Where is home?

The Malaysian Insider
May 20, 2011

MAY 20 — I am an east Malaysian living abroad. Some 25 years ago, I left for my studies but not on any funding or scholarship. I remember it well… I was young and ambitious but somehow it was a tough financial situation for my parents.

To cut a long story short, with a bit of luck and contributions from farsighted individuals I landed in San Francisco with US$4,000 to my name. Big money back then.

But the 4K was barely enough for a semester’s tuition fee, room and board in a university in a major American city. Foolishly — yes, that’s the word — with a feeling of desperation and uncertainty plus a whole big unknown future in front of me I went ahead to try my best with what I had. A university admission letter.

Today, I say “wow” — how did I do that? I recall working three jobs in between classes to make ends meet; get home from night shifts after midnight every day and very often hungry. I asked myself — am I here to work to pay rent or to get that degree?

Those “comfortable Bumi scholars” I met in university were set for good time. I never did understand why after many rounds of applications for financial assistance I was rejected. Was it because I was a native Bumi or just plain not Malay or Muslim? What does being a Bumi really mean? Many, many questions.

Yes, desperation and hard work got me to where I am now. This is where the kids say, “Borrrring!” Today, I would never have imagined that 25 years on I am the regional MD for one of the biggest electronics companies in the world (no need for names lah).

My work takes me to several dozen countries regularly and when I compare their economic potential, culture and history with my beloved Malaysia I realise one thing: I love my country Malaysia but I truly hate the unjust policies, social injustice, dirty politics, racial and religious divisions.

It’s so obvious, isn’t it? In my kampung even now — it’s true, back in the east — people from all walks of life, customs and religions are comrades. Come visit at the end of May and you’ll know what I mean. I seldom see that in Semenanjung. One day, I hope to live and see, a renewed Malaysia.

So back to the original question: why I left, well… it boils down to a single question: “Where is home?” I asked my eight-year-old son and he said: “Here, right here where I am now with you.” I agree. How do you dispute simple logic like that? Where is your home?

  1. #1 by sheriff singh on Friday, 20 May 2011 - 11:47 pm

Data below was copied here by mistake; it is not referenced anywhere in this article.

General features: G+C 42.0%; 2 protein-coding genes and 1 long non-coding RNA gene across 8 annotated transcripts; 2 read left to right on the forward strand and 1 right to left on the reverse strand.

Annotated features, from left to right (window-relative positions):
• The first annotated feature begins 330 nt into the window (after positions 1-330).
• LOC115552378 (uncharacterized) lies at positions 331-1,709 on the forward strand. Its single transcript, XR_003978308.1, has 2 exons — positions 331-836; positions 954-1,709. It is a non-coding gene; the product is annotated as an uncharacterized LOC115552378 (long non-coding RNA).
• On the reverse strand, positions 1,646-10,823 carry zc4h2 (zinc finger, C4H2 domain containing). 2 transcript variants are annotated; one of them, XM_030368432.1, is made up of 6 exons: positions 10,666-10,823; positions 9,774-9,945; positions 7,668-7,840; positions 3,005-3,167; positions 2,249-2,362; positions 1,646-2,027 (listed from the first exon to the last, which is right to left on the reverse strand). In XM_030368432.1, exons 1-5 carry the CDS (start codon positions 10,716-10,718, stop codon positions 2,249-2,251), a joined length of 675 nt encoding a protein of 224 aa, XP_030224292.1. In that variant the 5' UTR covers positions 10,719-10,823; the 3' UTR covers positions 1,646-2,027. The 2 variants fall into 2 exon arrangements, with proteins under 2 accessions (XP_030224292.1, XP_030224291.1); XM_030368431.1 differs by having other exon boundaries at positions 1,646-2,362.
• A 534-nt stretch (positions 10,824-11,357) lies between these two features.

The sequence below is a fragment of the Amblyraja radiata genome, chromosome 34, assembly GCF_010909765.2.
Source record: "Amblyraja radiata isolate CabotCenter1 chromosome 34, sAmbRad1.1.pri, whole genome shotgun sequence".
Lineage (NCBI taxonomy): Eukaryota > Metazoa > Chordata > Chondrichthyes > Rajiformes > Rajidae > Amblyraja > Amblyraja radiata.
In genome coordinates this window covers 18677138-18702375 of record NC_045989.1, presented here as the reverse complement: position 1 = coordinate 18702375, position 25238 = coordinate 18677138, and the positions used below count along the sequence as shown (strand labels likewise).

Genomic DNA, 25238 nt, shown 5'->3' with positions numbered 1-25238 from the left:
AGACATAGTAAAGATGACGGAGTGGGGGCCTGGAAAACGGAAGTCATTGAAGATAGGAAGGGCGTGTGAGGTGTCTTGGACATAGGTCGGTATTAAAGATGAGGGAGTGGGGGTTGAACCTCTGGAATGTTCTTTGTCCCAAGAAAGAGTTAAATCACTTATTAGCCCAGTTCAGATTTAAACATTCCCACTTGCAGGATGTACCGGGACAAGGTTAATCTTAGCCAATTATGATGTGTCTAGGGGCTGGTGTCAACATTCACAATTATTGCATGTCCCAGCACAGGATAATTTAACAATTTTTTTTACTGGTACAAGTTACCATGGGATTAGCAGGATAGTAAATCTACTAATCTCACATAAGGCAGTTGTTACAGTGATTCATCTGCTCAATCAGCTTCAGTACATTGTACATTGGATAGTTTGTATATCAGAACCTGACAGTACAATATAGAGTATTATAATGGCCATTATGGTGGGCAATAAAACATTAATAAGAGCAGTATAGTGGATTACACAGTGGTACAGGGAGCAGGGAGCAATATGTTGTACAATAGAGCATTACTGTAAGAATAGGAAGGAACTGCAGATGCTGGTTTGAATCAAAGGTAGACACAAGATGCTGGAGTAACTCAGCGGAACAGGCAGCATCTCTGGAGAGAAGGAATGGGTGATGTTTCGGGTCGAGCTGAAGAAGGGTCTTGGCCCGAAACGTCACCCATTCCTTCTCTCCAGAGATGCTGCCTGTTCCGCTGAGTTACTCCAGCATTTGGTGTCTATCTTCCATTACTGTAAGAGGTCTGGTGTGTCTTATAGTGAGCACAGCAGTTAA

You sure you are not Idris jala?

  2. #2 by wanderer on Saturday, 21 May 2011 - 12:02 am

    Aiyah, why don’t you [deleted] the world will open up for you, no need to get 3 jobs lah.
    Home?…make your pick!

  3. #3 by monsterball on Saturday, 21 May 2011 - 2:21 am

    Anyone can make up a story like that.
    Read and not always believe it’s gospel truth.

  4. #4 by AliAhKongAnup on Saturday, 21 May 2011 - 7:19 am

    uhh.. what’s the point of this article?

  5. #5 by undertaker888 on Saturday, 21 May 2011 - 7:56 am

    Where is home? Right here. But my home was raped by umno, plundered by ketuanan thieves and pilfered by BN cohorts. If we don’t defend our home now, we will be writing “why we left, what makes me runaway” articles in this blog.

    The root cause of these evils is the corrupted regime. If they are bend on defending putridjaya, then we are bend on defending our home. no more sh!tting in our home. No more stealing from our home. No more lording over our home. Kick them out.

  6. #6 by Godfather on Saturday, 21 May 2011 - 8:34 am

    Home was where cintanegara forefathers and my forefathers lived in harmony and took care of the rambutan tree across the road, and shared the fruits at each harvest. Home was where his ancestors and my ancestors sat under the rambutan tree and smoked their homemade joints and talked about life.

    Now, home is where cintanegara has claimed the rambutan tree as his, and has even mobilised his kampung folks to decree that I can’t even look at the rambutan tree. He has even mobilised the local newspaper to print all sorts of untrue allegations that I wanted to put up anti-Islam posters on the rambutan tree.

    Home is where my police reports against cintanegara get swept under the carpet and home is where I am certain that I can’t get any fair hearings from my judiciary.

  7. #7 by Not spoon fed on Saturday, 21 May 2011 - 1:16 pm

    Are there Americans and Australians studying in Malaysia and remain in Malaysia after graduate?

    Are many Singaporean studying in Malayia and remain in Malaysia?

    Big talker like Mahathir has bred corruption among BN members and ntionwide. Even Ling Liong Sil also is corrupted.

  8. #8 by piaairline on Sunday, 22 May 2011 - 10:31 pm

    I am a Malaysian living abroad with a similar story in the eighties. After arriving in the U.S. for further study, I got special permission to work after 3 months (the rule was you are not suppose to work for the first year). I served food, washed dirty dishes, and cleaned up computer labs for 3 years. In addition, I took 6 or 7 classes per semester, or twice as many as some Americans in order to shorten the number of semesters from 8 to 7, saving about USD5,000. Often, I studied and worked between 7 am to 12 midnight, and my dinner was the cheapest item on the menu – fried rice. Many times, I worked during the weekend and late at night (12 am), substituting my coworker when they needed a break and I needed a few more dollars.

    I also witnessed some “comfortable Bumi scholars” – playing the guitar while I dragged my feet home after a tiring day. This was a sharp contrast to my experience and to a group of 4 Malaysians I witnessed – squeezed in a room, worked every night at the Chinese restaurant without permit, and they always looked like they didn’t had enough sleep.

    Discrimination is not legal for any reason.

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